Ore is natural rock or sediment that contains one or more valuable minerals, typically metals, that can be mined, treated and sold at a profit. Ore is extracted from the earth through mining and treated or refined, often via smelting, to extract the valuable metals or minerals.
The grade of ore refers to the concentration of the desired material it contains. The value of the metals or minerals an ore contains must be weighed against the cost of extraction to determine whether it is of sufficiently high grade to be worth mining.
Metal ores are generally oxides, sulfides, silicates, native metals such as copper, or noble metals such as gold. Ores must be processed to extract the elements of interest from the waste rock. Ore bodies are formed by a variety of geological processes generally referred to as ore genesis.
An ore deposit is an accumulation of ore. This is distinct from a mineral resource as defined by the mineral resource classification criteria. An ore deposit is one occurrence of a particular ore type. Most ore deposits are named according to their location (for example, the Witwatersrand, South Africa), or after a discoverer (e.g. the Kambalda nickel shoots are named after drillers), or after some whimsy, a historical figure, a prominent person, something from mythology (phoenix, kraken, serepentleopard, etc.) or the code name of the resource company which found it (e.g. MKD-5 was the in-house name for the Mount Keith nickel sulphide deposit).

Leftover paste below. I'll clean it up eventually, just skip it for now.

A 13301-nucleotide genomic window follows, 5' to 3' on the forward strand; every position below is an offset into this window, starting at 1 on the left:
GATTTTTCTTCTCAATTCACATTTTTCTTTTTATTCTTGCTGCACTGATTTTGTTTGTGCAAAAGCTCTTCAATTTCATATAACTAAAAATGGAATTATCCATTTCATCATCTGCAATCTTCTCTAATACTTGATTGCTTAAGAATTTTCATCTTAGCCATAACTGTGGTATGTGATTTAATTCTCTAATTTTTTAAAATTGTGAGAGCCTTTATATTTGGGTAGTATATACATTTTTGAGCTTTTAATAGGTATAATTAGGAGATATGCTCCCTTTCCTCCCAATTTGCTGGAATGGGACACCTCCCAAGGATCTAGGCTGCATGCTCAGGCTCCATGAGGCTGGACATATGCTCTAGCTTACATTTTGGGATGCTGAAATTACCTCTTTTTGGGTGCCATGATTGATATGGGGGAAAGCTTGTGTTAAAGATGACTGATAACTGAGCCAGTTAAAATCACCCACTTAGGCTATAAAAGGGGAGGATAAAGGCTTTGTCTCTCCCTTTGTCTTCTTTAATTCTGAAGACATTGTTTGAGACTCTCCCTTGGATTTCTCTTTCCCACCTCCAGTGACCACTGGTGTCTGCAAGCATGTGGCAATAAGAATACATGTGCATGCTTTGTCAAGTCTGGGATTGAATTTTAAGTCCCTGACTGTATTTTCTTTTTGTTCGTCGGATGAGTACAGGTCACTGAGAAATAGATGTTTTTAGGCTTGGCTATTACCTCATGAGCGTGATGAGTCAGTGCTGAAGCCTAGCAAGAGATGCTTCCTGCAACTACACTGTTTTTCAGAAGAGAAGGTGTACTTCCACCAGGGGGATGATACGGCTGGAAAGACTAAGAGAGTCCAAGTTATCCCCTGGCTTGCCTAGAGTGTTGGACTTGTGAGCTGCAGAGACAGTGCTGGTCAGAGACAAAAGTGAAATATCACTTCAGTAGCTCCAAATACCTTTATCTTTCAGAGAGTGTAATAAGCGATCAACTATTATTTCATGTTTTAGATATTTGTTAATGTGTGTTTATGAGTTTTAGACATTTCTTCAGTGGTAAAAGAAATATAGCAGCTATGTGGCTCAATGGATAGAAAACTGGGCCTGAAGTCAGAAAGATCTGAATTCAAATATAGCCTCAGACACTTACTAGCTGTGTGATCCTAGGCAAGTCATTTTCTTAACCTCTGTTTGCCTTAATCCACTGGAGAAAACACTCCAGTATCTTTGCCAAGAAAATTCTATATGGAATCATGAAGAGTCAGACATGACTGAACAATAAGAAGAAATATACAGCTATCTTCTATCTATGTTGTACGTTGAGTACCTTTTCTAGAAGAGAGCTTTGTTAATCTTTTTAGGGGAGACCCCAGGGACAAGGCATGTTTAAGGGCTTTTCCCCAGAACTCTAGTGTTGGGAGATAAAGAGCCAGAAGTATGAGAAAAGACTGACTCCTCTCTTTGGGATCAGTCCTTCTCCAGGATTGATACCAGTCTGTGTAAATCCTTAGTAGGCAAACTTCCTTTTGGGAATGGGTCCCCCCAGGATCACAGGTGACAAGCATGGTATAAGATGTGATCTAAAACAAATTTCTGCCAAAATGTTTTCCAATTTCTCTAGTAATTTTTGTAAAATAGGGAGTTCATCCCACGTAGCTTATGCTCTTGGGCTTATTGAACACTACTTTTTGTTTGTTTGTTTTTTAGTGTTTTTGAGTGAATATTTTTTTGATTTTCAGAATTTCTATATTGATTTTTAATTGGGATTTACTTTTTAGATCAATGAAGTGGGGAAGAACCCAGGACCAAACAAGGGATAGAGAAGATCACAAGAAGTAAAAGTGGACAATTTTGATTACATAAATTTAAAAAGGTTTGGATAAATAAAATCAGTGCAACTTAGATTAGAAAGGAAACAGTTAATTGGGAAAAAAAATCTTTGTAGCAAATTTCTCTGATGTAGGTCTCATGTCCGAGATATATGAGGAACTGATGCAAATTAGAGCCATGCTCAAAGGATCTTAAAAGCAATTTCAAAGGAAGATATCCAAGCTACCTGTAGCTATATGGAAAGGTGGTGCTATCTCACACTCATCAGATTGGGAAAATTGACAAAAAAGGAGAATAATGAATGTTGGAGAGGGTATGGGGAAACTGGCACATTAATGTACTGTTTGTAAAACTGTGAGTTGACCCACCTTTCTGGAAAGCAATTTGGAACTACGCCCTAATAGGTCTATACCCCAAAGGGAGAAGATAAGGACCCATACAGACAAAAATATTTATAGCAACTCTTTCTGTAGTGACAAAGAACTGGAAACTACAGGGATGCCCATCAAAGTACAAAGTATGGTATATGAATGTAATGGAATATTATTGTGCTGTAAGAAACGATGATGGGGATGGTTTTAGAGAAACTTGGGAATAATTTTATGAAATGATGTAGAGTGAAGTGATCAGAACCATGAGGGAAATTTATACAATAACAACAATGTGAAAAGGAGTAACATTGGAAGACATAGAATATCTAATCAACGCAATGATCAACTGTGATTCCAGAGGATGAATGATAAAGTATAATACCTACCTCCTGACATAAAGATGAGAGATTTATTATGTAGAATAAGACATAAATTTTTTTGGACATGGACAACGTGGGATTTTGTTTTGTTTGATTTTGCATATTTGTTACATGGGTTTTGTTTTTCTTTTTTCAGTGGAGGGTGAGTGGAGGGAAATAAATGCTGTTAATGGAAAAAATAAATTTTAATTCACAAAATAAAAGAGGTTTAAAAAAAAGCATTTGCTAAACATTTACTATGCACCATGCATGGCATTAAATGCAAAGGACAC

Ore deposits are classified according to various criteria developed via the study of economic geology, or ore genesis. The classifications below are typical.
The basic extraction of ore deposits follows these steps:
Ores (metals) are traded internationally and comprise a sizeable portion of international trade in raw materials both in value and volume. This is because the worldwide distribution of ores is unequal and dislocated from locations of peak demand and from smelting infrastructure.
Most base metals (copper, lead, zinc, nickel) are traded internationally on the London Metal Exchange, with smaller stockpiles and metals exchanges monitored by the COMEX and NYMEX exchanges in the United States and the Shanghai Futures Exchange in China.
Iron ore is traded between customer and producer, though various benchmark prices are set quarterly between the major mining conglomerates and the major consumers, and this sets the stage for smaller participants.
Other, lesser, commodities do not have international clearing houses and benchmark prices, with most prices negotiated between suppliers and customers one-on-one. This generally makes determining the price of ores of this nature opaque and difficult. Such metals include lithium, niobium-tantalum, bismuth, antimony and rare earths. Most of these commodities are also dominated by one or two major suppliers with >60% of the world's reserves. The London Metal Exchange aims to add uranium to its list of metals on warrant.
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